First, my son’s school put on events throughout the week, most of which I missed because I was working. The one event I attended, I was rushed and constantly looking at my watch because I was only given one hour off of work. Second, my wife and I decided to evacuate town during what seemed like a catastrophic hurricane. We had survived a hurricane before, and losing power for two weeks with a child was challenging. I had to work up until the Saturday before the hurricane was forecasted to make landfall here in Florida, and I was left with the options to either ride out the storm or get out of town at the last minute. My wife, in-laws, and son left to stay with family in Virginia on Thursday. It was challenging because I couldn’t just pack up and leave to be with my family. And lastly, last year I realized that I was making just as much money from my side gigs in telemedicine as I was from my full-time job in urgent care. I realized that if I put in full-time hours in telemedicine, I could have the flexibility to be more involved in my son’s life and freedom to work from anywhere. Having that freedom to choose when and where I work from is a fantastic feeling!
What’s your recent Wheel Moment of Freedom?
I was supposed to have that moment this year in March. I was going to attend my best friend’s graduation in California. In the past, I had to miss out on a lot of my friends' events and because they are in the military, the events could be anywhere. This would mean taking a few days off from work and limiting my PTO for traveling with my family. That moment never came because things started to get worse with the COVID-19 pandemic. However, my wife and I were able to breathe a sigh of relief because I didn’t have to put my wife, who is on Humira, at risk for contracting COVID-19 because I was working in telemedicine. As COVID-19 took a turn for the worse in March, that was the moment I realized how free I was to not have to go into an office and also not risk exposing myself and my family.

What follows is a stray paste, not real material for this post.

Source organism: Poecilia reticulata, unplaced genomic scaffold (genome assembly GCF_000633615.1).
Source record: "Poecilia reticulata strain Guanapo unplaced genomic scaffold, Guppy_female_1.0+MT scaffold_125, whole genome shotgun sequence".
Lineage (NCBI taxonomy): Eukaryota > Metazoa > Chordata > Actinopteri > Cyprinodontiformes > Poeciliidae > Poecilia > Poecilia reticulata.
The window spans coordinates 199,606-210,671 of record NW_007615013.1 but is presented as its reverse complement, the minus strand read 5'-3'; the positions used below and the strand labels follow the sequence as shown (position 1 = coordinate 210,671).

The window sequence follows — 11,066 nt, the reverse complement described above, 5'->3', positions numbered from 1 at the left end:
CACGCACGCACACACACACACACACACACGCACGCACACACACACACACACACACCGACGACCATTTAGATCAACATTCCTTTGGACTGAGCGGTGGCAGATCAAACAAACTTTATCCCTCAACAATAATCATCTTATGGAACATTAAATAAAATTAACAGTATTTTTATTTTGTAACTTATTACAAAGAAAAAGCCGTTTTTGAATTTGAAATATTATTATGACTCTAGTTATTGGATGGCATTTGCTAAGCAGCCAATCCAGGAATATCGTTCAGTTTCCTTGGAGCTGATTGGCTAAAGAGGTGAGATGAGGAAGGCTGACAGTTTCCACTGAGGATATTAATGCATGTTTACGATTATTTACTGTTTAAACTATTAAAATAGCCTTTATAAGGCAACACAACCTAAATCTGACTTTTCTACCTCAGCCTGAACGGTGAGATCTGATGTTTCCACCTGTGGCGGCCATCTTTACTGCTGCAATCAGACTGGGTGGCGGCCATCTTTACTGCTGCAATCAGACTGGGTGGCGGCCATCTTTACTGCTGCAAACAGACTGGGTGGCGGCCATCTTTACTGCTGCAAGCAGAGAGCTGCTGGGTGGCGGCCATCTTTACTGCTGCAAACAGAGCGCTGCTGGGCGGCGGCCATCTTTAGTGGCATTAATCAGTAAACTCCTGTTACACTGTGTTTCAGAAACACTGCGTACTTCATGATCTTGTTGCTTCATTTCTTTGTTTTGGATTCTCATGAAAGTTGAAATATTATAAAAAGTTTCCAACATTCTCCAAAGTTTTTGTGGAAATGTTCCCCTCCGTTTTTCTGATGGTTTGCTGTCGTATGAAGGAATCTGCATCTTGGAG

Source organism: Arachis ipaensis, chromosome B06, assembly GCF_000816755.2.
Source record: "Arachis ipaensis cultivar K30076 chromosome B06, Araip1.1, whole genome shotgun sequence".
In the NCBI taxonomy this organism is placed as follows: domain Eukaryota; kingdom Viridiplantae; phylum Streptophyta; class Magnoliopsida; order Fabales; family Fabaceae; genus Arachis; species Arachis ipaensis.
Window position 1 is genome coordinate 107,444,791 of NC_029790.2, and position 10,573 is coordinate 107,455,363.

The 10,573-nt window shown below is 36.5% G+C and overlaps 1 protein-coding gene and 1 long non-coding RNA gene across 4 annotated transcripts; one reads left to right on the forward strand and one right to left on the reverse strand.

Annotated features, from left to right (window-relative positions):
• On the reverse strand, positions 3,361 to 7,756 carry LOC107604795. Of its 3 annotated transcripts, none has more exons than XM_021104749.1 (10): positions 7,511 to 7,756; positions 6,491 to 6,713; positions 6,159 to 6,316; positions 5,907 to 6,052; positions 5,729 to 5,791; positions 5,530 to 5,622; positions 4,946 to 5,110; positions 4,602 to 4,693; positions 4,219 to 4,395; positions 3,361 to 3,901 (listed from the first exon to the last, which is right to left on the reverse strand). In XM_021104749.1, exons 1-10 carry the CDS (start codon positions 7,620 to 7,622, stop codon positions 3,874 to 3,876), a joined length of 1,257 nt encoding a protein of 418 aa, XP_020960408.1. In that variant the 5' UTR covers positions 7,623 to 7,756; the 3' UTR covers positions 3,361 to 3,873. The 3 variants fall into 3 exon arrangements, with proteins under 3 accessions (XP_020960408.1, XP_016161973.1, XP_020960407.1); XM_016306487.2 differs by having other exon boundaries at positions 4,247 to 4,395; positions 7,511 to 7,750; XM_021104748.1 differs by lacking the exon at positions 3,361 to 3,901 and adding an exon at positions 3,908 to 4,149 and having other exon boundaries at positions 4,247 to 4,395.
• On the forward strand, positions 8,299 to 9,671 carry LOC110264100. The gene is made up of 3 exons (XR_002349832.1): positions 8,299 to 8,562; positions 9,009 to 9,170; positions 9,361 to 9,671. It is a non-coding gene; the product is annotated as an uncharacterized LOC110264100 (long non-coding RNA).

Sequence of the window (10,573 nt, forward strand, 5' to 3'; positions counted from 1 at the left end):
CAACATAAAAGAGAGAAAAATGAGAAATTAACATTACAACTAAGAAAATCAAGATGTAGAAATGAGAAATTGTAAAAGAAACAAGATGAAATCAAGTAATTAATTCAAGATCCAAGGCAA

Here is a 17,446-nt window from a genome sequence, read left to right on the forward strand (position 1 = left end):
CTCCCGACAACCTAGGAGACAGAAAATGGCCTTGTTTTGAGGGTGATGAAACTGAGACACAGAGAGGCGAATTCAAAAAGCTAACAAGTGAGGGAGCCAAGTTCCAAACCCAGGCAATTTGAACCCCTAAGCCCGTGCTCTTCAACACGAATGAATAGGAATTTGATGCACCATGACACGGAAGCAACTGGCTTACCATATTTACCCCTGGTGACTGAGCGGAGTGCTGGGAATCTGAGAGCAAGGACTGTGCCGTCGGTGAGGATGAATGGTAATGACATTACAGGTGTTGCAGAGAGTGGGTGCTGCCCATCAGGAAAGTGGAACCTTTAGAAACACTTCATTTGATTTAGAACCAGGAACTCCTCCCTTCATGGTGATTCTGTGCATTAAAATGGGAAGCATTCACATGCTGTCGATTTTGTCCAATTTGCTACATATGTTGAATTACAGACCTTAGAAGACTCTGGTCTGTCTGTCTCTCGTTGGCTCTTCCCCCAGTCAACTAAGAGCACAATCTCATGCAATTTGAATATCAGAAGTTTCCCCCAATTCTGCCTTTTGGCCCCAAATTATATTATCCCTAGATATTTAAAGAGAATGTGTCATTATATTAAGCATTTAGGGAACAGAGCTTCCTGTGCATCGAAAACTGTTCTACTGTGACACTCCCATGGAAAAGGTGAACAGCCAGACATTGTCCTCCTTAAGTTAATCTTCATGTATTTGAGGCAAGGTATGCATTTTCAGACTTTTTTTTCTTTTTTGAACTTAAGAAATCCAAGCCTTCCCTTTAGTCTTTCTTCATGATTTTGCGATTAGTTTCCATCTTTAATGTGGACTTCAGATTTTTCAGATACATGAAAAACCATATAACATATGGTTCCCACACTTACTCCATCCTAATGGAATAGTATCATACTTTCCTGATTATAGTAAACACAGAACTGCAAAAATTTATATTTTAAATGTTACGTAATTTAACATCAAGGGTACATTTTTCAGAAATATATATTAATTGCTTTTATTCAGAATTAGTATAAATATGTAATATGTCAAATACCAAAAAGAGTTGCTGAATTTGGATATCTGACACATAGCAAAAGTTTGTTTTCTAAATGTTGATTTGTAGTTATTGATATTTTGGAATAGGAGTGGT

What do you think the future of healthcare holds?
I feel telemedicine is going to make such a massive difference in healthcare and medicine. Previously, we saw the light shining through the trees with rural medicine taking advantage of telemedicine.
Now, we’re seeing how telemedicine can be utilized for more than just minor things like medication refills. Telemedicine allows providers to create a more private environment to discuss issues that may be difficult, like erectile dysfunction or urinary tract infections. most impactful change in healthcare, not just in the present but for the years to come, too.
With the arrival of the COVID-19 pandemic, we are realizing that telemedicine is more than just a simple tool for small problems, and instead is a sophisticated all-purpose approach that can help with big problems like pandemics.
Thanks, Antonio, for being an essential member of the #WheelCareTeam!
Interested in joining us? Sign up to learn more about working in telehealth with Wheel. We need clinicians more than ever during the COVID-19 national crisis.
Learn more about provider experiences in our previous spotlight interviews with a nurse practitioner who believes virtual care improves access, a nurse practitioner finding that virtual care enables quality patient time, and a nurse practitioner homeschooling while caring for patients.